In George Osborne’s Autumn Statement there were few big surprises and headline grabbing announcements we’ve recently come to expect.
In a combined Spending Review and Autumn Statement, changes to government departmental budgets dominated the Chancellor’s speech.
Day-to-day spending of government departments will fall by an average of 0.8% a year in real terms.
The transport (37%), energy (22%) and business (17%) departments are facing the largest cuts. The core administration budget for culture, media and sport will fall by 20% but there will be increased funding for the Arts Council and sport.
NHS spending in England will increase from £101 billion in 2015/16 to £120 billion by 2020/21, including £6 billion next year. It is also expected to make £22 billion in efficiency savings in the next 5 years.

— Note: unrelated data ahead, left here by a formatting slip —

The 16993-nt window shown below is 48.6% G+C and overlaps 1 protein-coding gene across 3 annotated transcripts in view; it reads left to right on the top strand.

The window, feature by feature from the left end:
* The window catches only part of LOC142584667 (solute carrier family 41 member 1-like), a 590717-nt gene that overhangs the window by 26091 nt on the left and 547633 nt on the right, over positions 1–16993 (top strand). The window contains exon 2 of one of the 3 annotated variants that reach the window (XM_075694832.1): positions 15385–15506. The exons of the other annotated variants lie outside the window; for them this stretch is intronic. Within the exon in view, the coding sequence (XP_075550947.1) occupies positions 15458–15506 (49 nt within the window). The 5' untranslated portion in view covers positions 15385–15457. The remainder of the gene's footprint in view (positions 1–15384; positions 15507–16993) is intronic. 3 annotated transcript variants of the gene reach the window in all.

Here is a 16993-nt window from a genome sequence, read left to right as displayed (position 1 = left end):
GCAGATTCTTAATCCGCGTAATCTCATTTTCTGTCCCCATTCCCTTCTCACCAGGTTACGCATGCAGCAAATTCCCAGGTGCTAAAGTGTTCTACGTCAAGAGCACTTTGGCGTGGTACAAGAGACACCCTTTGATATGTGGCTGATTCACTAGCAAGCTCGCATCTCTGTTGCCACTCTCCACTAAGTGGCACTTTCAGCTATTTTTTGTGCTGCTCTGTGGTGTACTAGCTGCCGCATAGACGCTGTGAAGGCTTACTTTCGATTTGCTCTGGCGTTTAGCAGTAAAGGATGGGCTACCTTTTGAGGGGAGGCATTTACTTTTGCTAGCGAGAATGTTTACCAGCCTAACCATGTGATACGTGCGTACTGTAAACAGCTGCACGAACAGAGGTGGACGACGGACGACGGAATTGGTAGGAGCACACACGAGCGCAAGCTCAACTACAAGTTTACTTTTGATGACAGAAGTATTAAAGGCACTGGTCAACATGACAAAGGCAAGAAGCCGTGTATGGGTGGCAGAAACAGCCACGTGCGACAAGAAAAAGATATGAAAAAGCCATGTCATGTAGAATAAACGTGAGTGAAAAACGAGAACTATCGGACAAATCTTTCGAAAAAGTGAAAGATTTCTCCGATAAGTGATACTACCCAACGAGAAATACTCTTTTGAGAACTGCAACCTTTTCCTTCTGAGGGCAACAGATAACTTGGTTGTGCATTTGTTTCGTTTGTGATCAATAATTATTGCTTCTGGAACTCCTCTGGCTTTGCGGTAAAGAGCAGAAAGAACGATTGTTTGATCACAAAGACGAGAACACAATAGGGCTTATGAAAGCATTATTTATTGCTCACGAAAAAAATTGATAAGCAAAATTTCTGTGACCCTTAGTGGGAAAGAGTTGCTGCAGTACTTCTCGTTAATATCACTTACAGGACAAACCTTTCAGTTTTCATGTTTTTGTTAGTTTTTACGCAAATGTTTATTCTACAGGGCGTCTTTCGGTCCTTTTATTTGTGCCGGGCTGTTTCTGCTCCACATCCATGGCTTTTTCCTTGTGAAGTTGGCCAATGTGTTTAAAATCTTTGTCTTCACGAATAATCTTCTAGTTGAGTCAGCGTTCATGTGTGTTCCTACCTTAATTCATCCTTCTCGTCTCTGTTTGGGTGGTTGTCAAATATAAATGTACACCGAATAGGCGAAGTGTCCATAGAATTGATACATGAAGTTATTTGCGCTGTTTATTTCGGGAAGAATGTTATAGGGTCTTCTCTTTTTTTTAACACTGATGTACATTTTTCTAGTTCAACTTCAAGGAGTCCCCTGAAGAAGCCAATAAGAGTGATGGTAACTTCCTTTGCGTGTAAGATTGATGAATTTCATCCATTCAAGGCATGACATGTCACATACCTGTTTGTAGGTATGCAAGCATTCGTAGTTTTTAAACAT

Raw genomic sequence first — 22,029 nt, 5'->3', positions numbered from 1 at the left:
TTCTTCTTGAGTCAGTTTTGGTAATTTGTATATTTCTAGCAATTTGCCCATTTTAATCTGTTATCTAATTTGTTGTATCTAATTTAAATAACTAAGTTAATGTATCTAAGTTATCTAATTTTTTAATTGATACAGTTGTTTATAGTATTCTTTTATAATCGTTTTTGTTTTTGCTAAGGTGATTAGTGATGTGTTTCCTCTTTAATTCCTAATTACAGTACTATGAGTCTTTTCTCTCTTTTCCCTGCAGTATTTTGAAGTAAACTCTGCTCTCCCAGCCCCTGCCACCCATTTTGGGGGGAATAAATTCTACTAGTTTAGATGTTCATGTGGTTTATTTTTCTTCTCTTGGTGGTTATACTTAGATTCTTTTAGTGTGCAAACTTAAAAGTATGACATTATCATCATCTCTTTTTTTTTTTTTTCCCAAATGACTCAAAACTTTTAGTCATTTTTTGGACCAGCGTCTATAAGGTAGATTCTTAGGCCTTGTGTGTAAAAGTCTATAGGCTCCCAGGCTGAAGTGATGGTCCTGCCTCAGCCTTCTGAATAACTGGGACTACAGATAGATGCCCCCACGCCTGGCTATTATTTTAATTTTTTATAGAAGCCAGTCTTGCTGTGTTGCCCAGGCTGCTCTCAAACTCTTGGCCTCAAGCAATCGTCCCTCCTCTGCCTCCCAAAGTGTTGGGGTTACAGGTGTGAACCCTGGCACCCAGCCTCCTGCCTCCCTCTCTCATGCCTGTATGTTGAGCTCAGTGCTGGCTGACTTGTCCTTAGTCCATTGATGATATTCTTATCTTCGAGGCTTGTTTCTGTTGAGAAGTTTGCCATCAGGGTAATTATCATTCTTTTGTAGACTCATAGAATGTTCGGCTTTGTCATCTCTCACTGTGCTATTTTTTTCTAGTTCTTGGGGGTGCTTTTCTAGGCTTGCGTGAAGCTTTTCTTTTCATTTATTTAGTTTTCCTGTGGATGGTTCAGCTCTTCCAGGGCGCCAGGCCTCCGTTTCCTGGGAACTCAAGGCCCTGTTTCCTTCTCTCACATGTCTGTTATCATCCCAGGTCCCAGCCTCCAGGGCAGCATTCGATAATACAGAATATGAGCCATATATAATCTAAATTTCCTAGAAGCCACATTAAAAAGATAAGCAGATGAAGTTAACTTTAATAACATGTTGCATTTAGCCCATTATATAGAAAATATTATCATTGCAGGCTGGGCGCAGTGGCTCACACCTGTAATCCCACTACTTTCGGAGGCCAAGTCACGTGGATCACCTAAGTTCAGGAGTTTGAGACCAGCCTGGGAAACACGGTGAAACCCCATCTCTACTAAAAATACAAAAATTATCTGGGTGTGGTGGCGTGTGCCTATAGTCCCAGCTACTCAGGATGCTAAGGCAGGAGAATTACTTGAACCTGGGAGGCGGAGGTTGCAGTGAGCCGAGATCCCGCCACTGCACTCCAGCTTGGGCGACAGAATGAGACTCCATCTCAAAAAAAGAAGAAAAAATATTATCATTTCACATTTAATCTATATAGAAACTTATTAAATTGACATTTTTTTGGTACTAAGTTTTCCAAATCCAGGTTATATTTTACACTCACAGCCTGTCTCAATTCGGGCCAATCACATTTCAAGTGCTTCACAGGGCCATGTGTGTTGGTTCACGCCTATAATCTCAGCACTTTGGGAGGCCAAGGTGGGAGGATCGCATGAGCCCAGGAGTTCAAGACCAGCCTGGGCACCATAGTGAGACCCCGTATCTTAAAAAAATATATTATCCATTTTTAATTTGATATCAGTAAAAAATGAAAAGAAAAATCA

The economic news was largely positive. The combined effect of better tax receipts and lower debt interest has resulted in a £27 billion improvement in public finances compared to July.
The government will borrow £8 billion less than forecast and aims to have a budget surplus of £10.1 billion by 2020.
GDP is forecast to grow by 2.4% this year and has been revised up from July to 2.4% in 2016 and 2.5% in 2017.